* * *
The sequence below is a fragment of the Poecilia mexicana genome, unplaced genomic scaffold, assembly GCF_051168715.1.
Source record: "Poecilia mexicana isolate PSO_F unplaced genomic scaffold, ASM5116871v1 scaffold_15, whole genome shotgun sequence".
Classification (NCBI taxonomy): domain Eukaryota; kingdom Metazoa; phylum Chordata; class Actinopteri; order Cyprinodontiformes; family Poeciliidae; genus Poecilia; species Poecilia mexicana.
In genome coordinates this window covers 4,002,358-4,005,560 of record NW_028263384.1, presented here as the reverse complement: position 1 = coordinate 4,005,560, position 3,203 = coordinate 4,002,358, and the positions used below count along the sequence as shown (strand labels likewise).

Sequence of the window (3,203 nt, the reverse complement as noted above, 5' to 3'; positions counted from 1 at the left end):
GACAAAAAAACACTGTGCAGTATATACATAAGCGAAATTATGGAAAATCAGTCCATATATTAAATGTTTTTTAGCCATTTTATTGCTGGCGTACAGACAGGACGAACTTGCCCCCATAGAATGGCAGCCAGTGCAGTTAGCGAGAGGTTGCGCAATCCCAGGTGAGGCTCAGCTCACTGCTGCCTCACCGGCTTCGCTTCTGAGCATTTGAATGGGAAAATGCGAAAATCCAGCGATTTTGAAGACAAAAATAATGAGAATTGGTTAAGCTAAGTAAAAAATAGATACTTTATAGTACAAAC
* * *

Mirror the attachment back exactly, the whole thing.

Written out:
The sequence below is a fragment of the Poecilia mexicana genome, unplaced genomic scaffold, assembly GCF_051168715.1.
Source record: "Poecilia mexicana isolate PSO_F unplaced genomic scaffold, ASM5116871v1 scaffold_15, whole genome shotgun sequence".
Classification (NCBI taxonomy): domain Eukaryota; kingdom Metazoa; phylum Chordata; class Actinopteri; order Cyprinodontiformes; family Poeciliidae; genus Poecilia; species Poecilia mexicana.
In genome coordinates this window covers 4,002,358-4,005,560 of record NW_028263384.1, presented here as the reverse complement: position 1 = coordinate 4,005,560, position 3,203 = coordinate 4,002,358, and the positions used below count along the sequence as shown (strand labels likewise).

Sequence of the window (3,203 nt, the reverse complement as noted above, 5' to 3'; positions counted from 1 at the left end):
GACAAAAAAACACTGTGCAGTATATACATAAGCGAAATTATGGAAAATCAGTCCATATATTAAATGTTTTTTAGCCATTTTATTGCTGGCGTACAGACAGGACGAACTTGCCCCCATAGAATGGCAGCCAGTGCAGTTAGCGAGAGGTTGCGCAATCCCAGGTGAGGCTCAGCTCACTGCTGCCTCACCGGCTTCGCTTCTGAGCATTTGAATGGGAAAATGCGAAAATCCAGCGATTTTGAAGACAAAAATAATGAGAATTGGTTAAGCTAAGTAAAAAATAGATACTTTATAGTACAAAC